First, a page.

TABLE 6
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Table 6. Reports on interaction between H2O2 and Ca2+ involved in abiotic stresses in plants.

It appears that the interrelationship between H2O2 and Ca2+ may be involved in various aspects of plant growth and development processes and abiotic stress responses. In fact, the change of Ca2+ concentration is closely related to H2O2 burst in plant cells. The combination of H2O2 and Ca2+ may play crucial roles in plants. Different plants even different parts of the same plant may have different modulation mechanisms. Thus, relationship between H2O2 and Ca2+ signaling in plants is very complex. The interplay of H2O2, Ca2+ and its mechanism need to be illustrated clearly in the future.

Crosstalk Among H2O2, No and Ca2+

It has been suggested that there is a connection among H2O2, NO, and Ca2+ in plants. H2O2, NO, and Ca2+ may act as essential signaling molecules which may form a complex signaling network to regulate different developmental and physiological processes in plants (Figure 3). For instance, during adventitious rooting of mung bean, Ca2+ signaling played a pivotal role and functioned as a downstream molecule of H2O2 and NO signal pathway (Li and Xue, 2010; Figure 3). Similarly, there is a possible relationship among H2O2,NO and Ca2+/CaM during adventitious rooting in marigold explants (Liao et al., 2012a). The authors found that exogenous NO and H2O2 promoted adventitious root development in marigold explants through increasing endogenous Ca2+ and CaM levels. Moreover, H2O2, NO and Ca2+ were also involved in oligochitosan-induced programmed cell death in tobacco suspension cells (Zhang et al., 2012). Pharmacological experiments revealed that Ca2+ signaling induced NO accumulation through inducing H2O2 generation during stomatal closure in Arabidopsis guard cells (Li et al., 2009). Furthermore, Wang et al. (2011) suggested a functional correlationship among H2O2, calcium-sensing receptor (CAS) and NO in Ca2+-dependent guard cell signaling. It was shown that CAS may transduce Ca2+ signaling through activating its downstream target NO and H2O2 signaling pathway (Wang et al., 2011). Therefore, it is thus clear that the interplay of H2O2, NO, and Ca2+ may have an significant effect on plant growth and physiological processes through promoting cell proliferation, controlling cell metabolism, meanwhile, regulating modes of cell death. Moreover, Vandelle et al. (2006) has reported that NO and H2O2 synthesis could also act upstream to increase cytosolic Ca2+ concentration during hypersensitive response (HR) through activating plasma membrane- and intracellular membrane-associated Ca2+ channels. Besides, the interaction among H2O2, NO, and Ca2+ signaling may regulate ABA-induced antioxidant defense in maize (Ma et al., 2012). Obviously, the mutual effect among H2O2, NO and Ca2+ may increase antioxidant system and induce disease defense in plants.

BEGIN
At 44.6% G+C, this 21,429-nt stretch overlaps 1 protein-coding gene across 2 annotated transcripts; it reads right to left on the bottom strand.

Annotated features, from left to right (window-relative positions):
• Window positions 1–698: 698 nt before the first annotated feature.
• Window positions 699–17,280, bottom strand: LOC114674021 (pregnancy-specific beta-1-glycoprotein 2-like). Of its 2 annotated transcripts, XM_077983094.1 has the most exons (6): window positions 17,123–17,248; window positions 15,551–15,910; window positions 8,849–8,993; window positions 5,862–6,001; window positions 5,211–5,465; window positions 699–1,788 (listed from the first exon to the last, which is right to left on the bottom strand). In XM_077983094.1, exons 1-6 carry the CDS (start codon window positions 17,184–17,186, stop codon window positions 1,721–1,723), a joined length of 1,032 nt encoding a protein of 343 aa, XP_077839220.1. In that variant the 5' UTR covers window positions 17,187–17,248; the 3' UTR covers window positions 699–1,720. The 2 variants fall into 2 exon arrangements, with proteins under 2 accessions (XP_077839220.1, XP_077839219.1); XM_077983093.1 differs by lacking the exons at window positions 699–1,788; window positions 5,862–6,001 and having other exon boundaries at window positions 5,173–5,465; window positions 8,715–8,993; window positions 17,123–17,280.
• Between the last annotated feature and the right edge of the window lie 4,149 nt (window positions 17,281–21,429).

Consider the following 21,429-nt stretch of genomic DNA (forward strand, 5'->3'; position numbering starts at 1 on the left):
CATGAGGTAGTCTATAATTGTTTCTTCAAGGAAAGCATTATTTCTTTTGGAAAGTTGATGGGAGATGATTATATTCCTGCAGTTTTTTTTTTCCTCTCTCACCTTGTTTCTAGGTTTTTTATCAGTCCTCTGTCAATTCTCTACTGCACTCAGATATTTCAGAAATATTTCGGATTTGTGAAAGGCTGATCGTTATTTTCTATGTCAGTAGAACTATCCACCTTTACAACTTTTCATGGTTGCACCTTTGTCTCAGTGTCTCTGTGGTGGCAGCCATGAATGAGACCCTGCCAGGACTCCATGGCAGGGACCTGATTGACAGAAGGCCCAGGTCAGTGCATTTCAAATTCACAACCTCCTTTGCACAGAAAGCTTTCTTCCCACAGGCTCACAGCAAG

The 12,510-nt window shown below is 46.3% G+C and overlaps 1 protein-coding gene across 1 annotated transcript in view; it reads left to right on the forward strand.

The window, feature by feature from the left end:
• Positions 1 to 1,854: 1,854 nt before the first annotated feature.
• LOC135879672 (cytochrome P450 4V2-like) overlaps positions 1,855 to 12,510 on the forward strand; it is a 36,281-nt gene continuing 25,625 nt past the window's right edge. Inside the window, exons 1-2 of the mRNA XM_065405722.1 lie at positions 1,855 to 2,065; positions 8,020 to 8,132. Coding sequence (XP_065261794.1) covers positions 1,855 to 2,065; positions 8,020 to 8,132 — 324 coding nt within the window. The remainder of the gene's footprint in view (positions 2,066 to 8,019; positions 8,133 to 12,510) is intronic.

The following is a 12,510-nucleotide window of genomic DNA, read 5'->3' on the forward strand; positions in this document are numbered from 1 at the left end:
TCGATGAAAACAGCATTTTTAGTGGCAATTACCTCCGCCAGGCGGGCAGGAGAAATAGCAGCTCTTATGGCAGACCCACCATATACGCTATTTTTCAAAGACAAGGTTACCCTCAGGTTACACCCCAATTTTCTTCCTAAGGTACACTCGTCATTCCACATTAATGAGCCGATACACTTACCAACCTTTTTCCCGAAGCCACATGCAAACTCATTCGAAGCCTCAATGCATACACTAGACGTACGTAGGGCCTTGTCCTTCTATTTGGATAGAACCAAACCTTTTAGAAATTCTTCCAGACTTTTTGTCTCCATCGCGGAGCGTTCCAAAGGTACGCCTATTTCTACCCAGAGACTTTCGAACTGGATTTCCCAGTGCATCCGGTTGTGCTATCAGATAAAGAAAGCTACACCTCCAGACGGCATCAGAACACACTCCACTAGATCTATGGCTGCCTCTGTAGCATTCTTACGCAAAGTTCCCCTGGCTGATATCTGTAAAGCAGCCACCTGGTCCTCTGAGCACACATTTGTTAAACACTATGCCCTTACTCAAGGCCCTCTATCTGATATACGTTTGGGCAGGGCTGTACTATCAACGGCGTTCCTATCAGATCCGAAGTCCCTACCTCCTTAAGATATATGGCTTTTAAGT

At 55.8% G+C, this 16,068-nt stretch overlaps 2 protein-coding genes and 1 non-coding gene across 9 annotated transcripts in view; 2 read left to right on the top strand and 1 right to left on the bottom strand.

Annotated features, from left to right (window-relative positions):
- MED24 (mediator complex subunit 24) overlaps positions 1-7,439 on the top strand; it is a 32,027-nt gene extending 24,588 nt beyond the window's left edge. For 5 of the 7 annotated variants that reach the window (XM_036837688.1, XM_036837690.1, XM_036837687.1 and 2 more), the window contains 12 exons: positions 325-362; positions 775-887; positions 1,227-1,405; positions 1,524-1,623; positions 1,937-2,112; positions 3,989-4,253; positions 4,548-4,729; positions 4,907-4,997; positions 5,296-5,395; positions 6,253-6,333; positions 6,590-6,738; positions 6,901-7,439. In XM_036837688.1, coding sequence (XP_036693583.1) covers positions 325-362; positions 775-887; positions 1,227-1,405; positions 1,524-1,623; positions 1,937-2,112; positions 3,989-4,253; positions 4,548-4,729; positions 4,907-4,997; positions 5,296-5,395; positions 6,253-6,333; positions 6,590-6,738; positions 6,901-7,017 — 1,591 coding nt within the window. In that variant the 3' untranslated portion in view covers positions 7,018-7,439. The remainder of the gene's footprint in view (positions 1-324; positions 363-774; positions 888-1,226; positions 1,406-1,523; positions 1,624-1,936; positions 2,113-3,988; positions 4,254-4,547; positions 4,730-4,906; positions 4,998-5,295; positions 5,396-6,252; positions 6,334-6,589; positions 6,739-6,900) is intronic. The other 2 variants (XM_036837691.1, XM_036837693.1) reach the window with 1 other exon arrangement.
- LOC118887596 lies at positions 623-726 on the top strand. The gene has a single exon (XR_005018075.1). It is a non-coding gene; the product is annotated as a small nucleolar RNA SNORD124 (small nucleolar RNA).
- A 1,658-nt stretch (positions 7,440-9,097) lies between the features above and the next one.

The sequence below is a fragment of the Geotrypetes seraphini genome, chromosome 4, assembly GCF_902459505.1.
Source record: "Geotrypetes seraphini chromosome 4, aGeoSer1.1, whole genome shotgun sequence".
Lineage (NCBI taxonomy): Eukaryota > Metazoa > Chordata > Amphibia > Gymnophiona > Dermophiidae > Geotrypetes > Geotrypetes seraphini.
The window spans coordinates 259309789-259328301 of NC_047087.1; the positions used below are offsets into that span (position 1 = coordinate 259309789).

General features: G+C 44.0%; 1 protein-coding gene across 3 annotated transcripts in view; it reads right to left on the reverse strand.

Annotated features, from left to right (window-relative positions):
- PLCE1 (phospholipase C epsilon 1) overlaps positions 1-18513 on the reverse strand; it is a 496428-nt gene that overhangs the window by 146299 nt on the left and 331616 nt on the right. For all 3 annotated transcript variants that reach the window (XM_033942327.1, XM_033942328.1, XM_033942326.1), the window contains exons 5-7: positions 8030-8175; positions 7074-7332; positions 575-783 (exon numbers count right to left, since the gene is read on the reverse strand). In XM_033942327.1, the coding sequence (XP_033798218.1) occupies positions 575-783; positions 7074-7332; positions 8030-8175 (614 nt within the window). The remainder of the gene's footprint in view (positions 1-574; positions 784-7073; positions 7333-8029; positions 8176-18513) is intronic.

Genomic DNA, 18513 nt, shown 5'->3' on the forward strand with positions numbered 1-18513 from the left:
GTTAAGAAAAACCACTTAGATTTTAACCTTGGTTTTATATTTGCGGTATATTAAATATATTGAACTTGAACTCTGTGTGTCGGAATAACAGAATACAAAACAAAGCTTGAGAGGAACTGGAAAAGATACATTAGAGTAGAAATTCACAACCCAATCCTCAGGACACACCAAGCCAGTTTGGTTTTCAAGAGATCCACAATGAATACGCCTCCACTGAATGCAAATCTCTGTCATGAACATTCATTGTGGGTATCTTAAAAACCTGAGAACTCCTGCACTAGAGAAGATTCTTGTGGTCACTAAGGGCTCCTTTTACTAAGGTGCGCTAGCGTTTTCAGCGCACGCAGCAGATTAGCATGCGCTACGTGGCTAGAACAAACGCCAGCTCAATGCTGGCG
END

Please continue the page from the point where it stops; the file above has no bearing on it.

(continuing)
FIGURE 3
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Figure 3. Schematic model of the interaction among H2O2, NO, Ca2+ in different plant physiological and defense processes. H2O2, NO and Ca2+ may receive various stimuli through signaling sensors. They might interact via cross-regulation and transduce signaling to downstream molecules by activating phosphokinase like MAPKs, or relative enzyme activity in order to regulate plant development and growth and abiotic stress responses.